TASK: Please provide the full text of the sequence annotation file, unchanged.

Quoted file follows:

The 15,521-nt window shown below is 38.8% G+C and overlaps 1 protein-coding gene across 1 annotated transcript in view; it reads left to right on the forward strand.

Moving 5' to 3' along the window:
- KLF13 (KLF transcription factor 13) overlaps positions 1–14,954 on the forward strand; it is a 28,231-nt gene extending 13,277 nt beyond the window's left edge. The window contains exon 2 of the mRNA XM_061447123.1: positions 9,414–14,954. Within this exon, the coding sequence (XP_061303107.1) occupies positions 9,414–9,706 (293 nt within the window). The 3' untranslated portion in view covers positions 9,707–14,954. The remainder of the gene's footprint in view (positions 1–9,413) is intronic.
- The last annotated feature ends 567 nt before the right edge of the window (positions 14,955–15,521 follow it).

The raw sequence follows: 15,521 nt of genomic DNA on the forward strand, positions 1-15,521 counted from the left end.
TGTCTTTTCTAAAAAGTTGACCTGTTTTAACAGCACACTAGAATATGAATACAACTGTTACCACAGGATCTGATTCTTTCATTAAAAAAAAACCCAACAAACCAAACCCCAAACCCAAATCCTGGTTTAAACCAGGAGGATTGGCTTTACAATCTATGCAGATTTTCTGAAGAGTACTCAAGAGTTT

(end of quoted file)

The 15,521-nt window shown below is 38.8% G+C and overlaps 1 protein-coding gene across 1 annotated transcript in view; it reads left to right on the forward strand.

Moving 5' to 3' along the window:
- KLF13 (KLF transcription factor 13) overlaps positions 1–14,954 on the forward strand; it is a 28,231-nt gene extending 13,277 nt beyond the window's left edge. The window contains exon 2 of the mRNA XM_061447123.1: positions 9,414–14,954. Within this exon, the coding sequence (XP_061303107.1) occupies positions 9,414–9,706 (293 nt within the window). The 3' untranslated portion in view covers positions 9,707–14,954. The remainder of the gene's footprint in view (positions 1–9,413) is intronic.
- The last annotated feature ends 567 nt before the right edge of the window (positions 14,955–15,521 follow it).

The raw sequence follows: 15,521 nt of genomic DNA on the forward strand, positions 1-15,521 counted from the left end.
TGTCTTTTCTAAAAAGTTGACCTGTTTTAACAGCACACTAGAATATGAATACAACTGTTACCACAGGATCTGATTCTTTCATTAAAAAAAAACCCAACAAACCAAACCCCAAACCCAAATCCTGGTTTAAACCAGGAGGATTGGCTTTACAATCTATGCAGATTTTCTGAAGAGTACTCAAGAGTTT